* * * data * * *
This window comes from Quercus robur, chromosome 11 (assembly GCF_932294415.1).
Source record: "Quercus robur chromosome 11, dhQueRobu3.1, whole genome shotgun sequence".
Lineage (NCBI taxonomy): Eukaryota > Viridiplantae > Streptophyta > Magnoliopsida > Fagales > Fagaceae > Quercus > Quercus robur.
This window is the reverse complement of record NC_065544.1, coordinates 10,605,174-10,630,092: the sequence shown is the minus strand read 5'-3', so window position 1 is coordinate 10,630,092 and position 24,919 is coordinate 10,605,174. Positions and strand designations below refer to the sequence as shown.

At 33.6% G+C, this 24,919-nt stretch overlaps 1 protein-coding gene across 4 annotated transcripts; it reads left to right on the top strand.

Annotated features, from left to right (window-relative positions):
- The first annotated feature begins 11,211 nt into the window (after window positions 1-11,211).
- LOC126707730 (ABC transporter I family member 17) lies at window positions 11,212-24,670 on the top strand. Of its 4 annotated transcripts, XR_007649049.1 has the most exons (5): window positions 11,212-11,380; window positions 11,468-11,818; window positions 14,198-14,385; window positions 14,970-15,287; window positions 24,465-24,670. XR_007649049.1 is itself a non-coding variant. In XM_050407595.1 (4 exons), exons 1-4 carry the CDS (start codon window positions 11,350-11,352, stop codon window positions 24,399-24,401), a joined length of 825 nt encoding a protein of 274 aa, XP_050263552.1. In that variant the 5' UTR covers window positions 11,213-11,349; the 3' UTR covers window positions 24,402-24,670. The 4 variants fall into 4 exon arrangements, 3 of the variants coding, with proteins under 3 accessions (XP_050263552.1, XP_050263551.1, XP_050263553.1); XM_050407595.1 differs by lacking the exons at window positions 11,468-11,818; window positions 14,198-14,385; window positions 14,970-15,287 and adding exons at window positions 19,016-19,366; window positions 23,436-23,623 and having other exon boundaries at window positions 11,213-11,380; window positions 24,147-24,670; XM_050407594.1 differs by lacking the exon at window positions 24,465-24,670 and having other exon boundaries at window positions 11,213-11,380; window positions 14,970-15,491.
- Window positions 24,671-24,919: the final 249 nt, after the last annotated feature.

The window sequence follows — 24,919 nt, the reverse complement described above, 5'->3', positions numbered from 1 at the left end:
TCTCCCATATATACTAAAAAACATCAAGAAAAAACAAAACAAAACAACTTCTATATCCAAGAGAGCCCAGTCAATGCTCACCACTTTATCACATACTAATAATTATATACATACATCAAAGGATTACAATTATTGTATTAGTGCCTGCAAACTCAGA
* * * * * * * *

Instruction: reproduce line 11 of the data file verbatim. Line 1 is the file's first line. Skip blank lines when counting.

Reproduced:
TCTCCCATATATACTAAAAAACATCAAGAAAAAACAAAACAAAACAACTTCTATATCCAAGAGAGCCCAGTCAATGCTCACCACTTTATCACATACTAATAATTATATACATACATCAAAGGATTACAATTATTGTATTAGTGCCTGCAAACTCAGA